The New Mind-Body Science of Depression

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Product Details

W. W. Norton & Company
Publish Date
8.2 X 1.7 X 10.0 inches | 3.5 pounds
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About the Author

Charles Raison, MD, is the Mary Sue and Mike Shannon Chair for Healthy Minds, Children & Families and Professor, Human Development and Families, School of Human Ecology, and Professor, Department of Psychiatry, School of Medicine and Public Health, at the University of Wisconsin-Madison, in Madison, WI.
Vladimir Maletic, MD, is Clinical Professor of Neuropsychiatry and Behavioral Science at the University of South Carolina School of Medicine in Columbia, and Consulting Associate in the Division of Child and Adolescent Psychiatry in the Department of Psychiatry at Duke University in Durham, North Carolina. Dr. Maletic received his MD in 1981 and his MS in Neurobiology in 1985, both at the University of Belgrade in Yugoslavia. He went on to serve a residency in Psychiatry at the Medical College of Wisconsin in Milwaukee, followed by a residency in Child Psychiatry at Duke University. Dr. Maletic is a member of several professional organizations, including the Southern Psychiatric Association and American College of Psychiatrists. In addition, he has published numerous articles and has participated in various national and international meetings and congresses. His special areas of interest include neurobiology of mood disorders, pain, anxiety disorders, ADHD and regulation of sleep and wakefulness. Dr. Maletic is board-certified by the American Board of Psychiatry and Neurology.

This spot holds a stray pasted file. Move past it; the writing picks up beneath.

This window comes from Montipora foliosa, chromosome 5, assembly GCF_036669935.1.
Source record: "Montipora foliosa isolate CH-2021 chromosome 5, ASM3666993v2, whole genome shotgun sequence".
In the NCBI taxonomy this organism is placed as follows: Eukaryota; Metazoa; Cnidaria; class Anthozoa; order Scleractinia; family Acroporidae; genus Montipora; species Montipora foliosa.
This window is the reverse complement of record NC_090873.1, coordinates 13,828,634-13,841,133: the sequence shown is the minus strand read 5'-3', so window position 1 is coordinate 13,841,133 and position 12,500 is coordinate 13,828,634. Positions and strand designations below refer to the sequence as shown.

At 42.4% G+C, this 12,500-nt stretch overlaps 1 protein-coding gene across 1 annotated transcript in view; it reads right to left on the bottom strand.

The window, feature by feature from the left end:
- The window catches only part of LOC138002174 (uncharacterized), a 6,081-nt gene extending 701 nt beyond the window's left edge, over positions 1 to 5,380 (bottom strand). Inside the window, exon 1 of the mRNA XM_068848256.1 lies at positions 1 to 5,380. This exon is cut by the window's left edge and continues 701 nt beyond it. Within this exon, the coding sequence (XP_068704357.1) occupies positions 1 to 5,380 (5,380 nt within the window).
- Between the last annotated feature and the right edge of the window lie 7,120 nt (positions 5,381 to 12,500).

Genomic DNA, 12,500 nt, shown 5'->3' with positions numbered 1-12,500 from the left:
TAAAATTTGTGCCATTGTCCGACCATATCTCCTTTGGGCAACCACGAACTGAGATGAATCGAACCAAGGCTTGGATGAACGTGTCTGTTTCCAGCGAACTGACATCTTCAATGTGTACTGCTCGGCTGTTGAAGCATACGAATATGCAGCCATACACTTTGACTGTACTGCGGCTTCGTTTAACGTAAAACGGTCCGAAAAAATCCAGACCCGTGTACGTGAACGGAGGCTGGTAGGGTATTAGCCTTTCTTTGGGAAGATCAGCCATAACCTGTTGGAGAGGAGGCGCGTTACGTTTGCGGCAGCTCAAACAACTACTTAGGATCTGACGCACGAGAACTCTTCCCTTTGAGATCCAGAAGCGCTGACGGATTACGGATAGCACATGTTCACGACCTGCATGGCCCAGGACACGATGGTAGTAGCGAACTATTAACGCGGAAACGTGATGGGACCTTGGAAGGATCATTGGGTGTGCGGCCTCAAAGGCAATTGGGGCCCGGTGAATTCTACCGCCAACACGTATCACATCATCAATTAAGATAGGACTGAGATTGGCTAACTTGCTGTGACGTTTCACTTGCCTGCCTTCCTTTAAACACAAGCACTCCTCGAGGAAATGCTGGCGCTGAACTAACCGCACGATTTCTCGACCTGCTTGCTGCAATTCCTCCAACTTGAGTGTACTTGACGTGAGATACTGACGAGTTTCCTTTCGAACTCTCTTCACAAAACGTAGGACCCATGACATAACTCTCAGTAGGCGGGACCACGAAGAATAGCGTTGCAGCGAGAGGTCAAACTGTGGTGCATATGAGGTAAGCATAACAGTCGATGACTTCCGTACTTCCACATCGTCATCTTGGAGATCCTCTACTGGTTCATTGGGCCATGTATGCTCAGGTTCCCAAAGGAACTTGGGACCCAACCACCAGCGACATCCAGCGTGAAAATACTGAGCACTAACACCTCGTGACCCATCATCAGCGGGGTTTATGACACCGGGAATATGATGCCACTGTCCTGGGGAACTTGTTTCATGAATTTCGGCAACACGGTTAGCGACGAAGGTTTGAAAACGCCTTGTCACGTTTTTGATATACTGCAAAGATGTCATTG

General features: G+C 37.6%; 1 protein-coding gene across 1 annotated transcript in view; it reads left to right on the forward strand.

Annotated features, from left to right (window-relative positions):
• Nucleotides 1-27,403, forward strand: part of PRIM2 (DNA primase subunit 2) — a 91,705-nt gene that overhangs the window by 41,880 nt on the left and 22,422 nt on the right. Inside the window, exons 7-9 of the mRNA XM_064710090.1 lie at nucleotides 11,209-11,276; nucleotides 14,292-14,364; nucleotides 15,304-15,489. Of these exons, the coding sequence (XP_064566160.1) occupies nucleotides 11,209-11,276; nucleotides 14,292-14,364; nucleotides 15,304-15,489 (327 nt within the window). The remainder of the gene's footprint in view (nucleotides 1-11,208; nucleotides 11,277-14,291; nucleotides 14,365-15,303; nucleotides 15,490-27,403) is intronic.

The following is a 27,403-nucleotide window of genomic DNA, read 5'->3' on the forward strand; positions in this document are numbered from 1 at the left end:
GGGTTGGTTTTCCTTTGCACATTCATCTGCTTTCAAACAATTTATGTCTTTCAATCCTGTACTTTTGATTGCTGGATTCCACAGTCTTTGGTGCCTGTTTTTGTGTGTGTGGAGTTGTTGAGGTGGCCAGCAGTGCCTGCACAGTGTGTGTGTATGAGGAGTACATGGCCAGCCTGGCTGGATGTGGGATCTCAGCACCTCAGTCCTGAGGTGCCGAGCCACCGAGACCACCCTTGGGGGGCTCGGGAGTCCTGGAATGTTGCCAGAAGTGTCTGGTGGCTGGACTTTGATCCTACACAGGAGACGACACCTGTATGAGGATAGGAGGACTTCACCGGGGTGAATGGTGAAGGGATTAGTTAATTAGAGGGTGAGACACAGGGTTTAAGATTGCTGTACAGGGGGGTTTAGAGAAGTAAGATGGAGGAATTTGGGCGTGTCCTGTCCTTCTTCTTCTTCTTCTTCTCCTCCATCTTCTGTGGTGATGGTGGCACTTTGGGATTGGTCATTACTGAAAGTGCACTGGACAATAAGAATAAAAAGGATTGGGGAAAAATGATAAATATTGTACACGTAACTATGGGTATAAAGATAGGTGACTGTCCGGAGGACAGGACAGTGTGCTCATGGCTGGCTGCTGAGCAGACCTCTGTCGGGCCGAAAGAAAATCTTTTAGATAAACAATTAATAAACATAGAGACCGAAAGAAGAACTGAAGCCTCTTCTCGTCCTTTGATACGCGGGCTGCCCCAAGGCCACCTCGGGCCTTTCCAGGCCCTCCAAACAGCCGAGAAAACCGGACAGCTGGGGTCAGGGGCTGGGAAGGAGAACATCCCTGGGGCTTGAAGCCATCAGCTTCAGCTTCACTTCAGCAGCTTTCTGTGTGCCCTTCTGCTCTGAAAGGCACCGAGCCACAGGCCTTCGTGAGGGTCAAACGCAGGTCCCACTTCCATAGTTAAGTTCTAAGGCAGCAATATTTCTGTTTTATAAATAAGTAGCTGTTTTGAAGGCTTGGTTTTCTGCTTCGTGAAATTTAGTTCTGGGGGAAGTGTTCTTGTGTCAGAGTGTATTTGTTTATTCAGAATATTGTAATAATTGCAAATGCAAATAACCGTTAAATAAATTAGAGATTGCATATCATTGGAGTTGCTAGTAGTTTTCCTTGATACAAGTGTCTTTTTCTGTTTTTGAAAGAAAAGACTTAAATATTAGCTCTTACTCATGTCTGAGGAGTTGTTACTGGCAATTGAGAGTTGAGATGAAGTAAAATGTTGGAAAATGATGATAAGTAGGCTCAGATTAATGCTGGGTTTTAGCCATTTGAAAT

[A] must-read for even the most skeptical of mental health professionals because it will revolutionize their understanding of major depression and mental illness altogether and provide them with ample resources to better assist their patients.
Maletic and Raison, two obviously very experienced psychiatric clinician-scientists, have provided a provocative and well written tome highlighting the major advances that have occurred in the last decade concerning our understanding of depression and how this impacts current diagnostic procedures and treatment. They cover a vast and burgeoning area of neuroscience as it relates to mood disorders including genetics, epigenetics, inflammation, neuroendocrinology, brain imaging, and neurotransmitters. They excel in distilling complex science into readily understandable prose that will be a delight for students, patients, mental health professionals, and physicians of all subspecialties. The case reports at the end are a real bonus, both true to life and informative. It is rare for physicians and scientists to be able to write this well.--Charles B. Nemeroff, MD, PhD, Professor and Chairman, Department of Psychiatry and Behavioral Sciences, Leonard M. Miller School of Medicine, U of Miami